The Truth About CBD and Liver Damage

High doses of CBD cause liver damage.

Turns out CBD is only likely to cause liver damage at extremely high dosages. Image Credit: By 3Dstock on shutterstock.

Over the past year, CBD has been touted as something of a miracle elixir. Last summer, the FDA approved Epidiolex, a plant-derived CBD medicine to treat intractable seizures. But that was just the beginning. Since then, the beverage industry has also embraced this super plant — the maker of Budweiser is even developing CBD-infused beer! At your neighborhood cafe, you might find an option to add a shot of CBD to your morning latte. And that’s not even talking about the CBD beauty industry where you can find everything from CBD bath bombs to toothpaste to face masks. Sephora even sells CBD mascara for thicker, longer lashes! 

But as with anything that becomes an outsized trend, a correction usually takes place. As such, the backlash for CBD has begun. 

A recent research study published in the journal Molecules suggests CBD may be as toxic and dangerous to the human liver as alcohol and acetaminophen (Tylenol). The researchers made their own CBD extract and took findings from GW Pharmaceutical’s Epidiolex clinical trials to give equivalent dosages to mice to observe the short-term effects. In this experiment, the mice, who were given very high doses of CBD, exhibited lethargy, loss of appetite, and changes in body weight and abnormal liver enzymes. Keep in mind; these were doses that were 3 to 10 times the recommended amount by the GW Pharmaceutical clinical trials. None of the mice taking lower doses showed any visible signs of toxicity over the course of the experiment. Although reported side effects from CBD is rare, some patients do experience them. The most common side effects of CBD are mild and include decreased appetite, GI upset, diarrhea, and nausea. These adverse effects usually disappear after you stop consuming CBD.

Should Consumers Worry? Is CBD Poison to Our Livers?

It is possible to “overdose” on certain natural supplements. Just because something is a natural, plant-based remedy, it doesn’t mean it’s without adverse effects. Vitamin A and niacin (Vitamin B) is extremely harmful when taken in excessive amounts. It can lead to dizziness, confusion, liver and nerve damage, hair loss, and in severe cases, can lead to coma and death. Overdosing on iron supplements increases your risk of cancer and heart disease. Acetaminophen toxicity is one of the most common causes of acute liver failure in the U.S., right behind alcohol poisoning. Over the counter medicines, vitamins and herbal supplements can be toxic when taken in large dosages.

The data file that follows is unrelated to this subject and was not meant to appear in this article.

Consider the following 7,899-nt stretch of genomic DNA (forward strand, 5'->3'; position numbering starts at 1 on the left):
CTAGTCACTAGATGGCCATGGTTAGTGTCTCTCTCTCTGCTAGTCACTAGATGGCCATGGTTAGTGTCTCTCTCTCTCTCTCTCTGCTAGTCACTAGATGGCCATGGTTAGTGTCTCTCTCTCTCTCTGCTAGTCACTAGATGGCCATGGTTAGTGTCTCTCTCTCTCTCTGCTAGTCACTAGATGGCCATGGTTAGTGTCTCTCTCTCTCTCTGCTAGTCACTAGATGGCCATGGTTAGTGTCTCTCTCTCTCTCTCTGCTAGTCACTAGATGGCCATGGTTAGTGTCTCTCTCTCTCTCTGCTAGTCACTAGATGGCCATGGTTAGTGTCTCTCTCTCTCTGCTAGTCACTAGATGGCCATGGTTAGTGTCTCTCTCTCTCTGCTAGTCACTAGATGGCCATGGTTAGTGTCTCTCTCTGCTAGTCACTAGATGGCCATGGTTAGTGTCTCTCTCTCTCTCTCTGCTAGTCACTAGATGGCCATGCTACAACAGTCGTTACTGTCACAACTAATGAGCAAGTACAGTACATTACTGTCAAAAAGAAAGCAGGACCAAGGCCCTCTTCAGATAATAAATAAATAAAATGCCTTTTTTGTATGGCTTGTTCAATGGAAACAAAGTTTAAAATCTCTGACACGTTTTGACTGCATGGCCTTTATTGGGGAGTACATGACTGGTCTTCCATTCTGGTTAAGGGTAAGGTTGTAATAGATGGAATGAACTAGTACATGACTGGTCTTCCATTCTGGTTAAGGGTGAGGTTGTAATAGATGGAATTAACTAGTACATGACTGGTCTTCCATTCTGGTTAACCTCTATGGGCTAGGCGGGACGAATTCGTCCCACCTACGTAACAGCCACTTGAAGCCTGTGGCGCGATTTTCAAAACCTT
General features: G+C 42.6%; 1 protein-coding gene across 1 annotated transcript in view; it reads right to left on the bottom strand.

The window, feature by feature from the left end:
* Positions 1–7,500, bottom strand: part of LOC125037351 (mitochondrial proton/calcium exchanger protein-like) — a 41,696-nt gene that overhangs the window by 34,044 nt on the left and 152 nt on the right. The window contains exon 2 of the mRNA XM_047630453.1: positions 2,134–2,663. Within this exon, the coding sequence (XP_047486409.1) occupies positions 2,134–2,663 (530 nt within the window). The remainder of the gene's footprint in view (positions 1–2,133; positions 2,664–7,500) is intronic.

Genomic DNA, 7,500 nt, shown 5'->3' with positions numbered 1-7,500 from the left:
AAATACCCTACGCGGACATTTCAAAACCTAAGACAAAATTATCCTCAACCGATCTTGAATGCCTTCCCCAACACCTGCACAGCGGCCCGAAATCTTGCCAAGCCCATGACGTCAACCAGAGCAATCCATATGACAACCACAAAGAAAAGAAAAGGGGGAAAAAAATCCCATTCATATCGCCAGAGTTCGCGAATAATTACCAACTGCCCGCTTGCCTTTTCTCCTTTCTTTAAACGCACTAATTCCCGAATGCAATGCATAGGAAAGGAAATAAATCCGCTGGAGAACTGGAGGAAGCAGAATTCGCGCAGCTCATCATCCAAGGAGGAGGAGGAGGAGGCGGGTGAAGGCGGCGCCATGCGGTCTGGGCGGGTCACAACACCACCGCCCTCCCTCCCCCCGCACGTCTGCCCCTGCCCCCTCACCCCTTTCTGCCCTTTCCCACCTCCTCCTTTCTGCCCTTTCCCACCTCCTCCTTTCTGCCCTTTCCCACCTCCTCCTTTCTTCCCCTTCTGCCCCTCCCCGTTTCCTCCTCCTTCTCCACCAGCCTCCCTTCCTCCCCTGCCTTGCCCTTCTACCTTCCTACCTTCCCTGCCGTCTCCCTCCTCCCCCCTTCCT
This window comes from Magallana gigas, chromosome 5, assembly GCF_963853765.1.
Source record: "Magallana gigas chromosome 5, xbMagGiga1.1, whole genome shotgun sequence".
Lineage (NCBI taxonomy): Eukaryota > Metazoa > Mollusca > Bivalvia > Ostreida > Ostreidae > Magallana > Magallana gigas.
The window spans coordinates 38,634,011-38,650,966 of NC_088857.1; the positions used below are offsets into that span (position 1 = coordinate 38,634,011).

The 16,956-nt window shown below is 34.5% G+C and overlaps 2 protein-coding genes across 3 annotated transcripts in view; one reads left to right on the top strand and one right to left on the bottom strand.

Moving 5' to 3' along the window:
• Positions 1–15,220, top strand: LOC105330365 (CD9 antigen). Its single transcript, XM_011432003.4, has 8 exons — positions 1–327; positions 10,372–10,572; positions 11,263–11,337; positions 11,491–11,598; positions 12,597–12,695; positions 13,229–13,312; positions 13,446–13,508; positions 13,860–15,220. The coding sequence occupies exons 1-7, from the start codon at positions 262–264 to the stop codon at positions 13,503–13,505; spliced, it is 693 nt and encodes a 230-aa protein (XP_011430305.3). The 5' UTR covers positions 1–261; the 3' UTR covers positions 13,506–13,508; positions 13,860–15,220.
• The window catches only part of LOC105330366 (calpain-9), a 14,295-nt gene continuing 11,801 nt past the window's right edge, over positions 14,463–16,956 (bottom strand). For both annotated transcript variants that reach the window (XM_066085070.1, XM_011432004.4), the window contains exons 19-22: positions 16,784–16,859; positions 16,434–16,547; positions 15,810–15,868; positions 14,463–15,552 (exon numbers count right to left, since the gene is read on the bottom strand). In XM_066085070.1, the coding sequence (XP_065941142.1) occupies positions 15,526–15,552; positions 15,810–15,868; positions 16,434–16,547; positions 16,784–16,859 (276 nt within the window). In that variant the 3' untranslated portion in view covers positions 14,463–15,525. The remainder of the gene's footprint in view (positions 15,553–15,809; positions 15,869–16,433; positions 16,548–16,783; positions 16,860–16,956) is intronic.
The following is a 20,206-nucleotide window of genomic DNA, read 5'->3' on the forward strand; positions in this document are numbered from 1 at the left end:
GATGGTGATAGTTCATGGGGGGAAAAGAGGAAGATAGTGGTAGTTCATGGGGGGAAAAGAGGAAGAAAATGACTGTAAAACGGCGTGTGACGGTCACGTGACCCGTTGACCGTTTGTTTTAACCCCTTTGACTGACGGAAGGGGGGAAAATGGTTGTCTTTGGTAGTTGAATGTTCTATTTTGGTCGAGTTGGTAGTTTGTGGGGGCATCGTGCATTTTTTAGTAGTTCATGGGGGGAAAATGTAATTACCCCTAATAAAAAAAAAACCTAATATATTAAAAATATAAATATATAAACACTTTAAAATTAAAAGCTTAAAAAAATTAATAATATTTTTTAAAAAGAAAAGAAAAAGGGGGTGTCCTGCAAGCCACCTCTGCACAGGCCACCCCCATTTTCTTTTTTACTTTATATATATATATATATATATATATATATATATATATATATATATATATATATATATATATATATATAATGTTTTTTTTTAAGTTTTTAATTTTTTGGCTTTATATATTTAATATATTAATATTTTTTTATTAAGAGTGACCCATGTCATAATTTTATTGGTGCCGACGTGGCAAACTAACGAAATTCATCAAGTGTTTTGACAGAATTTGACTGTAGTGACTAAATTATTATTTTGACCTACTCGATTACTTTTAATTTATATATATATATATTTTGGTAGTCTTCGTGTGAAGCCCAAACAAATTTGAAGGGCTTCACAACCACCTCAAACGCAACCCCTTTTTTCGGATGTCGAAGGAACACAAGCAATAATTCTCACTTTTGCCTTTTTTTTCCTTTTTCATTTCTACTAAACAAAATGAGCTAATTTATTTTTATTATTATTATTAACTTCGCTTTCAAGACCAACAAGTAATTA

Similar to Vitamin A and B, CBD medication resulting in liver toxicity is unlikely if you take only the amount prescribed by your doctor. The scientists in this study do not believe that the results of this study imply any immediate danger for people currently taking CBD medication, or using CBD products. They are using the results of this study to encourage further exploration of the safety profile of CBD at various doses and to emphasize that more studies are needed to investigate the long term implications of CBD use.

When patients come to my clinic asking about integrating CBD medication into their health and wellness routine, I evaluate everything from prescription medications, recent blood work, imaging, and take a full history and physical exam. I perform medical cannabis evaluations in the context of a full-scope general and holistic medical practice. There is a reason why we say “start low and go slow.” It is helpful for patients to work with healthcare providers and to keep track of their symptoms in a journal. The goal is to find their optimal therapeutic dosage through a gradual micro-dosed titration. The right dose gives you the effect you want, using the lowest possible amount. Dosage is the key factor in achieving the most benefits and least adverse effects of cannabis.

Dr Junella Chin
Dr Junella Chin
Dr. Junella Chin is an advocate for better understanding of the science and medicine of cannabis. At her practice, MedLeafRx, she and her team of doctors are bicoastal, servicing patients of California and New York. They have been integrating medical cannabis into treatment since 2001. Dr. Chin is a frequent keynote speaker on the science and medicine of cannabis and has spoken at hospitals, conferences, and events all over the world. Her work has been featured in St. Jude’s Medical, Huffington Post, Cornell Tech, Good Housekeeping, USA Today, and NBC TODAY, among others. The book she co-authored, Cannabis and CBD for Health and Wellness, was published in June 2019.".

1 Comment

  1. michael riley says:

    I know that Vitamin A can be toxic to a person if taking more than the RDA, because it is oil based. I don’t get how Vitamin B can cause a toxic effect. Isn’t Vitamin B water based, and if we take too much it would just pass through our bodies through urination?